I saw a bus stop advertisement for a Parmesan-Kanahampurilainen (Parmesan Chicken Burger) from a Finnish burger chain and thought how good it looks in the picture. I was hungry and, for 3.50Ã¢â€šÂ¬, how could I go wrong, right?
Wrong! Unlike how the picture led me to believe, there were only two tiny strips of chicken inside. They were strategically placed around the edges of the bun to make it look full. But nothing was in the middle except some goopy filler.
Naturally, meat is the most expensive ingredient in any such food product. All other ingredients are dirt-cheap in comparison. I don’t think Finnish consumers have figured this out yet…..but then again, restaurants are relatively empty in Finland. So maybe they have.
There were many well-dressed people waiting in line, so I promptly seized the opportunity to educate by confronting the manager standing behind the counter. I asked, “I ordered a Kanahampurilainen and there are only two tiny pieces of chicken in there?! Where’s the rest?!” Then I proclaimed, “This is dishonest advertising!! ”
My point wasn’t to insult the manager, because I knew the poor guy was only doing his job; he can’t influence the standard product. Nevertheless, I felt the need to make a point when he refused to understand what I was complaining about. So, I took the tiny chicken strips off the bun and set them on the gleaming metal counter.
Then I turned-around to those waiting in-line and said, “Look, I just paid 3.50Ã¢â€šÂ¬ for these two tiny strips of chicken.”
I’ve spoken Finnish all my life, but I have a distinct accent and particular word usage pattern that gives me away every time. Knowing that people are always curious about my funky linguistics, I asked those in line, ” Tunnetteko englantilaisen sanan ‘Ripoff’?”
Of course they knew the word.
Then I told the manager that he could keep the
burger two tiny strips of chicken. “Saat pitää.” I turned and walked-out, leaving a little mess on the counter. It felt good because I did it without getting angry and hopefully relayed an important message about consumerism to those standing around me. Unfortunately, it didn’t solve my hunger problem.
In hindsight, it was my own responsibility to first go home and check the product’s ingredients and weights online. I take full responsibility for my mistake and don’t blame nor accuse the Finnish burger chain for doing anything wrong.
One might say that take-away food is an American invention. In the US, I’ve always received more-than-enough for my money—to a fault! But that’s never the case in Finland; there’s always a ripoff.
Näh. I prefer to explain the ripoff using this Tax Wedge graph. As the wedge gets bigger, restaurants (suppliers) aim to get higher prices from consumers (demanders). And of course, lower sales volume results.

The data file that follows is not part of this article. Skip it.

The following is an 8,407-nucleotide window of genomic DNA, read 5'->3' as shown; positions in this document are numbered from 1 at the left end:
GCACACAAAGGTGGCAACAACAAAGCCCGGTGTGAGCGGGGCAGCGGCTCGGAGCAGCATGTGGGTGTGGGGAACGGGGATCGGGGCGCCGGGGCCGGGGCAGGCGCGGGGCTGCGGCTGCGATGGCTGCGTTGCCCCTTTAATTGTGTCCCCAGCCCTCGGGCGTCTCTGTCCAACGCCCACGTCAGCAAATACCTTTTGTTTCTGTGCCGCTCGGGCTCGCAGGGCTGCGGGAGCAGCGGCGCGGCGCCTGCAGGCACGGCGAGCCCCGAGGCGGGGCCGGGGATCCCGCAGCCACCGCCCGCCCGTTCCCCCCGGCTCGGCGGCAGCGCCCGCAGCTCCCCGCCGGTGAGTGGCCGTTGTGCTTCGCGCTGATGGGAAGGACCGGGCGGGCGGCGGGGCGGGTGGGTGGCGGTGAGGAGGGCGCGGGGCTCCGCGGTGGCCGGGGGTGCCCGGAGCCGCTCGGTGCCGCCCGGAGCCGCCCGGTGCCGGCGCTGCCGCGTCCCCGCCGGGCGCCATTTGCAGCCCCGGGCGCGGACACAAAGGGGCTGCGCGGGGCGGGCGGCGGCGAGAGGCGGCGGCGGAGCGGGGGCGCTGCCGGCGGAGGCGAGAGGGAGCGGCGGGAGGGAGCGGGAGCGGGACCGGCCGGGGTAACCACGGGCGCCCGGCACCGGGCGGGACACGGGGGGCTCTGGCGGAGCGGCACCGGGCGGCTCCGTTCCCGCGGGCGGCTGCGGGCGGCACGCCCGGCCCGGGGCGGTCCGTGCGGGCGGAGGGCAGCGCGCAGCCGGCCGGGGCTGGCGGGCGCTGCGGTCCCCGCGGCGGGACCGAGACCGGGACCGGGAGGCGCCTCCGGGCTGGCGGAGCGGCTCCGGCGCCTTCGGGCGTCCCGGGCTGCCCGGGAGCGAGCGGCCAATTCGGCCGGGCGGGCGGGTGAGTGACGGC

To avoid lower sales volume, Finnish restaurants can fudge the equation by offering ‘seemingly reasonable’ prices but delivering less product—in many cases, deceptively so.
With a big tax-wedge, the restaurants’ high-price position is always secure; high taxes prevent new competitors from entering the marketplace.
From now on, I’ll go to McDonalds when I have the urge for a Kanahampurilainen. But thanks to the big Tax Wedge in Finland, I’ll still need to pay the ÃƒÂ¼ber-high Finn-price. Nevertheless, at least McD’s seems concerned with offering an honest product. I suppose they have uniform, international standards for these things.
Just don’t anyone tell McD’s management team that Finnish consumers don’t really care about getting value for their money. It’ll ruin everything.
UPDATE: All this talk about food made me hungry for a burger last night. So I went to McD’s in Kamppi. I normally buy an El Maco Jr. with small fries and drink. Cost: 4.95Ã¢â€šÂ¬ Well, I was informed that Jr.-sized burgers aren’t available in the evening, so I was bumped into the next price category. Cost: 6.45Ã¢â€šÂ¬. I guess their strategy is to scam an extra 1:50Ã¢â€šÂ¬ from each customer—most of whom have probably already had a few drinks by that time of night.
At least McD’s is up-front about it and used no deception. They need to make a profit somehow, so they simply narrowed their selection into the higher price range. Unfortunately, businesses in Finland can’t avoid this type of pricing due to the highly-taxed and highly-regulated operating climate.
Finland is full of these little ripoffs—they are usually much worse! And they generally aren’t included in international Purchasing Power surveys. Nevertheless, they cost each Finnish resident thousands-of-Euros each year—thousands more than what people of other countries need to spend.
No wonder Finland remains poor.